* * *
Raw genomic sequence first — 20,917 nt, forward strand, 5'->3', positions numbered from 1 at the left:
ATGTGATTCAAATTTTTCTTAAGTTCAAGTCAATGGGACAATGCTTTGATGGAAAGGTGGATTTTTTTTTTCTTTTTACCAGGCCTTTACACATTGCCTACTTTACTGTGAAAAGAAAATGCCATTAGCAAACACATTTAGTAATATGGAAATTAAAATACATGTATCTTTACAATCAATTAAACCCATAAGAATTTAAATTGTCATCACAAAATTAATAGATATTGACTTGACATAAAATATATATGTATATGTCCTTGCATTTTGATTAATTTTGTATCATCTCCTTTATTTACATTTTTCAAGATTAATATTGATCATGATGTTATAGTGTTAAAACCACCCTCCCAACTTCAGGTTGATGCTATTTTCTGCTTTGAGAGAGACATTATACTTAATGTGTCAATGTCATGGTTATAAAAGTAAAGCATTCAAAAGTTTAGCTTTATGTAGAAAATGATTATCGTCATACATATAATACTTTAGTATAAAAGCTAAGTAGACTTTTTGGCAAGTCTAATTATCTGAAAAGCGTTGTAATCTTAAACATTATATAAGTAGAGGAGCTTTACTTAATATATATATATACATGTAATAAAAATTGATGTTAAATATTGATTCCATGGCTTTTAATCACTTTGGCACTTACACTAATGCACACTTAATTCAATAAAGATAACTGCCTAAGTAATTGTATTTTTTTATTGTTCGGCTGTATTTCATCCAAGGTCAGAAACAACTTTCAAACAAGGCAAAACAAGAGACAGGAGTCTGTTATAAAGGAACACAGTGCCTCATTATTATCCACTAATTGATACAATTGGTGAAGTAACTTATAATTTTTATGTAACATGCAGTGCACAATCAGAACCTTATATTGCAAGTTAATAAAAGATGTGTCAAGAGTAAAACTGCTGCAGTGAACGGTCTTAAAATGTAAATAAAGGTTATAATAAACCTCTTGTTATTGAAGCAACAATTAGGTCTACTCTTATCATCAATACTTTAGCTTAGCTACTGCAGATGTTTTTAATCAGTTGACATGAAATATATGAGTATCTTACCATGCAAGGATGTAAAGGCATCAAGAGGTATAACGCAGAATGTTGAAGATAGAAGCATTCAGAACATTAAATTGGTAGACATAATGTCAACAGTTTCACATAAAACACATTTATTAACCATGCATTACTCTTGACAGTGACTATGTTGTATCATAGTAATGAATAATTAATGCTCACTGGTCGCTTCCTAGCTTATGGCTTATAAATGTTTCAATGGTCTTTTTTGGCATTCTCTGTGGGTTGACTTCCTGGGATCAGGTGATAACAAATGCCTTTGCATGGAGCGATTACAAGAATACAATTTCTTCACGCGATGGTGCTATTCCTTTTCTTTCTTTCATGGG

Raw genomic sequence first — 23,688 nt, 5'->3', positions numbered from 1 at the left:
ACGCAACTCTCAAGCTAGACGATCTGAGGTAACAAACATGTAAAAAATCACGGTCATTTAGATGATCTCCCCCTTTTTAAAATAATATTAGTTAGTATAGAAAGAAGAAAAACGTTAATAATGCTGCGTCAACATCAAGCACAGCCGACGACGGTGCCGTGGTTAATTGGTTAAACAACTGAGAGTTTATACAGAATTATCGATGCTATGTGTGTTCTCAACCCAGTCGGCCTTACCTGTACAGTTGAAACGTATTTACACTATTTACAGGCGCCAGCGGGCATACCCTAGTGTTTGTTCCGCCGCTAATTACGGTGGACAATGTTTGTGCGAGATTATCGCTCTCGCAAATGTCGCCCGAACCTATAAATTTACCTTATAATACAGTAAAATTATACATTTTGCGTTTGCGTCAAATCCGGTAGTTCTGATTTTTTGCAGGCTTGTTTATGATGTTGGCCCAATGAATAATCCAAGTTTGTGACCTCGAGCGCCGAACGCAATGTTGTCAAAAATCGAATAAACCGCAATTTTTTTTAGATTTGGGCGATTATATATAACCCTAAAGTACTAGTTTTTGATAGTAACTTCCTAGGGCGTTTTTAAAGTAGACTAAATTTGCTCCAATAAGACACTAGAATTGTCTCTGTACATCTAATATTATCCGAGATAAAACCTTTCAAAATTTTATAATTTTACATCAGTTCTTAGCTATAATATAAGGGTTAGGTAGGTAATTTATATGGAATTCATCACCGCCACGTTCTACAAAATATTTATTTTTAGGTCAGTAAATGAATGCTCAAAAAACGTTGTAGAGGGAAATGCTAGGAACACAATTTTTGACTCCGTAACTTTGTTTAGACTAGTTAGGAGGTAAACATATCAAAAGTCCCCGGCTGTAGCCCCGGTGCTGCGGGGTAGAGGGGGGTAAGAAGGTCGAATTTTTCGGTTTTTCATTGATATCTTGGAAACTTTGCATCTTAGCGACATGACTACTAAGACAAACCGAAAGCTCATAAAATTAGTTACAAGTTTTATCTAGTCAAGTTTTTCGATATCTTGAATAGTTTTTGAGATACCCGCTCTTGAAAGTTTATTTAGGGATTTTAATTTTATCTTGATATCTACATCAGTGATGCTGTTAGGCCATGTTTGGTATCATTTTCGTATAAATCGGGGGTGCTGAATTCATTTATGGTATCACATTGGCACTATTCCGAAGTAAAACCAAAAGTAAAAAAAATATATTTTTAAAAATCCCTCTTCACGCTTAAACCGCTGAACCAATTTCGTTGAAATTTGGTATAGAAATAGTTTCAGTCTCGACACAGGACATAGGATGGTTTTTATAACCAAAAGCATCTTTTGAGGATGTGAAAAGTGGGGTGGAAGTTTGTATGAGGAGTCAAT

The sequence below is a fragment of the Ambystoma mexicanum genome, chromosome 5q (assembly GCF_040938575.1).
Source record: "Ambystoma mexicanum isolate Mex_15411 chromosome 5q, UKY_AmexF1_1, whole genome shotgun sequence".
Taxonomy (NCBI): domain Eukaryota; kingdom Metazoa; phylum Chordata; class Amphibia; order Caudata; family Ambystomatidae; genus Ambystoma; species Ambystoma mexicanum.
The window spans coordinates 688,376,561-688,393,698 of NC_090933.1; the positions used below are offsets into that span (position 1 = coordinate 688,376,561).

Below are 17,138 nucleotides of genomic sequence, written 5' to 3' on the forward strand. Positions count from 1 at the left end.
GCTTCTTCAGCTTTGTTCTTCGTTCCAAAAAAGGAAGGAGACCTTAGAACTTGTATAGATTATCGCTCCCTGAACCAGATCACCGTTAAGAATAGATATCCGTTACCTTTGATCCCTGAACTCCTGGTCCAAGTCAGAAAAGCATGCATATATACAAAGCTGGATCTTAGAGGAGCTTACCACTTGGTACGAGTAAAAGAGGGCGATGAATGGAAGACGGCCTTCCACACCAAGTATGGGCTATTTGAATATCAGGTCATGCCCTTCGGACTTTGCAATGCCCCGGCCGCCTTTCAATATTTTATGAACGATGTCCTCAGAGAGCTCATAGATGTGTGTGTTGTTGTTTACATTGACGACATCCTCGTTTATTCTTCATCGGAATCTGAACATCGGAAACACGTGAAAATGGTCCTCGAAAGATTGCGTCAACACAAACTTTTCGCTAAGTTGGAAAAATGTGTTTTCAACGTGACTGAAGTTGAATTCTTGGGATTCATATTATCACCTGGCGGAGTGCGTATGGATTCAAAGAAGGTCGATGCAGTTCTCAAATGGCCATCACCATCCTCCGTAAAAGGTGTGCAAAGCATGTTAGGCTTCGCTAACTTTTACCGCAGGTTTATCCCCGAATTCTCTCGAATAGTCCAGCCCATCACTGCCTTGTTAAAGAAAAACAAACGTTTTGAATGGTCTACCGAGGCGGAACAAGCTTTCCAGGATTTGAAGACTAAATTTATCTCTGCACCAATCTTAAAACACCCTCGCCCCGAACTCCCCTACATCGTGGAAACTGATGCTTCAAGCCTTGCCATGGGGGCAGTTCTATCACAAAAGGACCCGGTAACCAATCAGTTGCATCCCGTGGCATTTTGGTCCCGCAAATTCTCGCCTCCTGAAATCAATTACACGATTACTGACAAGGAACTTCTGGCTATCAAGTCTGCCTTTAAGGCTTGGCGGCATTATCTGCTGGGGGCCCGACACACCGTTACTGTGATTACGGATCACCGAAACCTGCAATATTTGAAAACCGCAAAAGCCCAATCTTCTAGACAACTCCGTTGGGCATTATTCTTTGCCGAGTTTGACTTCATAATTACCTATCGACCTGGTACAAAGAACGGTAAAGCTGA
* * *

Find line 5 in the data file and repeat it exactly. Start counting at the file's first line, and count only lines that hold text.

The sequence below is a fragment of the Ambystoma mexicanum genome, chromosome 5q (assembly GCF_040938575.1).